It was an unusual clinical situation. I had two patients in a row who needed evaluating because of the families’ concerns about dementia. Both patients had significant problems with their hearing. In one case, the hearing issue was evident as soon as I started the appointment. In the second, it took a while and some probing to ascertain that hearing impairment was an ongoing issue, but did not on the surface cause problems, according to the patient and family.
In my interviews with these patients, I tested their understanding in various circumstances of speech—seeing the difference between speaking to the patients face-on so my lips could be read and speaking to them “sideways.” It was apparent they were both filling in their hearing gaps using other clues such as body language and lip-reading.
As in this clinical experience, hearing issues are very common and not all lead to problems that are attributed to cognitive impairment. Often the person and family just accept hearing loss as a natural part of aging, and may not be interested in or willing to undertake the steps to rectify the disadvantages that impaired hearing causes.
Causes of hearing loss
The causes of age-related hearing loss are many, with previous exposure to loud noise being a common factor as well as severe ear infections in one’s younger years. Some degenerative diseases can also affect the various parts of the hearing mechanism.
Most people associate hearing loss with a mere decreased ability to hear. They may not realize there are more subtle components to hearing loss that impair the understanding of what is being said, even though the person appears to “hear” the speech sounds.
Other symptoms include certain sounds seeming overly loud; difficulty hearing things in noisy areas; difficulty distinguishing high-pitched sounds such as “s” or “th”; men’s voices being easier to hear than women’s; and voices sounding mumbled or slurred. Some people experience associated symptoms such as ringing in the ears.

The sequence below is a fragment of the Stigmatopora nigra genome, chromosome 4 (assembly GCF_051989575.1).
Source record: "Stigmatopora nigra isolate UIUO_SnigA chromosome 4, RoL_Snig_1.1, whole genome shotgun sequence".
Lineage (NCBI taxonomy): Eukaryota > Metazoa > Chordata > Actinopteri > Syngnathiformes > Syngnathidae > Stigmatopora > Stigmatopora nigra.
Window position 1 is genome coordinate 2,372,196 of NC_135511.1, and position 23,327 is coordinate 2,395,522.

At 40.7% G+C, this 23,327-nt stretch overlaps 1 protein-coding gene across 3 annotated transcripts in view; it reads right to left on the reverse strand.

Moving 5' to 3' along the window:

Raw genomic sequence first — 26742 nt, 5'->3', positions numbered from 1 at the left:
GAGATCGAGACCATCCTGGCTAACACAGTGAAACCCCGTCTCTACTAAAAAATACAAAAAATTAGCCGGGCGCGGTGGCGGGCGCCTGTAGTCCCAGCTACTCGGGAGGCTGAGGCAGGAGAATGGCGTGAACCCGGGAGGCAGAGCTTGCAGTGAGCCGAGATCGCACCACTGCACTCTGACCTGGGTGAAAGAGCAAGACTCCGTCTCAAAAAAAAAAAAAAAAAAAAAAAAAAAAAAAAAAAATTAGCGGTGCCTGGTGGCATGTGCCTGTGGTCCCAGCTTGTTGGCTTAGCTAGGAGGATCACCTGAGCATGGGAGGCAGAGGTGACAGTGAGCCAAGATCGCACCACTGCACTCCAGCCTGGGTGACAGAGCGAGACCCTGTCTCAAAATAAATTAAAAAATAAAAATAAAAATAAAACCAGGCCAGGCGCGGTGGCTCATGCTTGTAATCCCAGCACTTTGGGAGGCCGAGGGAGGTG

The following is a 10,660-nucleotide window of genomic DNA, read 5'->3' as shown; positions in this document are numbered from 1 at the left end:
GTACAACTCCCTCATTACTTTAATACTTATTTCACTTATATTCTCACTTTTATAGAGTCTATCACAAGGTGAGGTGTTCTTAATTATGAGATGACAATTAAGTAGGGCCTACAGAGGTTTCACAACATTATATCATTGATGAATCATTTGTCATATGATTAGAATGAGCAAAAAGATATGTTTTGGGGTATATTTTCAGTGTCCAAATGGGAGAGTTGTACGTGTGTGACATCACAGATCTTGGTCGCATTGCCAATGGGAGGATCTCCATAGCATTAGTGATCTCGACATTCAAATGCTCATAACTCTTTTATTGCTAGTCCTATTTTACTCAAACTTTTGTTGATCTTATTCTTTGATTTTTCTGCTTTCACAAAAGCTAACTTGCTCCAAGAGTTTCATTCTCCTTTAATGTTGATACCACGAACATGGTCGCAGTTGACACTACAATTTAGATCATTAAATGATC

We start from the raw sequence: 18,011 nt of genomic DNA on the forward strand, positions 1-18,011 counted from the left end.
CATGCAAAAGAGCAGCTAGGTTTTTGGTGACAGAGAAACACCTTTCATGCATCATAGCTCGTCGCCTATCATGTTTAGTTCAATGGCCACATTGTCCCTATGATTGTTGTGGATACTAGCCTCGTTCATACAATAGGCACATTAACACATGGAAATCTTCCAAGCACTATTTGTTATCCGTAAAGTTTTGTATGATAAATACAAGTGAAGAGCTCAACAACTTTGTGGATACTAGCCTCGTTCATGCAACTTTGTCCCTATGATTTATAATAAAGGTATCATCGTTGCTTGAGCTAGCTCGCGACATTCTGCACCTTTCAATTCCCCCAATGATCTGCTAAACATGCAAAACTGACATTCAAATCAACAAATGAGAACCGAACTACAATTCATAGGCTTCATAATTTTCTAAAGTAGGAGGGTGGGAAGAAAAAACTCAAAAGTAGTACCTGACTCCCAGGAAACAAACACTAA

Both of the patients I saw on that morning had previously rejected hearing aids because they were either “uncomfortable” or had a lot of “noise” that made them intolerable. Their children accepted the rejection of the hearing aids as they didn’t associate hearing impairment with complaints of memory problems. Each of the families was especially concerned that after a phone call or other conversation, their parent acted as if the discussion simply hadn’t happened.
The mental status examination in both cases revealed some cognitive deficiencies, but not to a degree that might warrant medication or a firm diagnosis of dementia. I gave each patient a PockeTalker, which is a simple amplification device that uses earphones and a small amplifier to increase the volume of conversations.
In each case, with the volume on the device turned up, there was a look of surprise on my patients’ faces and an acknowledgement of better hearing. They answered questions without the previously noted hesitation.
Each family promised to pursue a formal audiology examination to determine the appropriate treatment. If something as simple as a PockeTalker would work and the person is opposed to a more complex hearing aid, this is a practical solution. As I often say, “If you don’t hear something, you can’t remember it or respond appropriately.”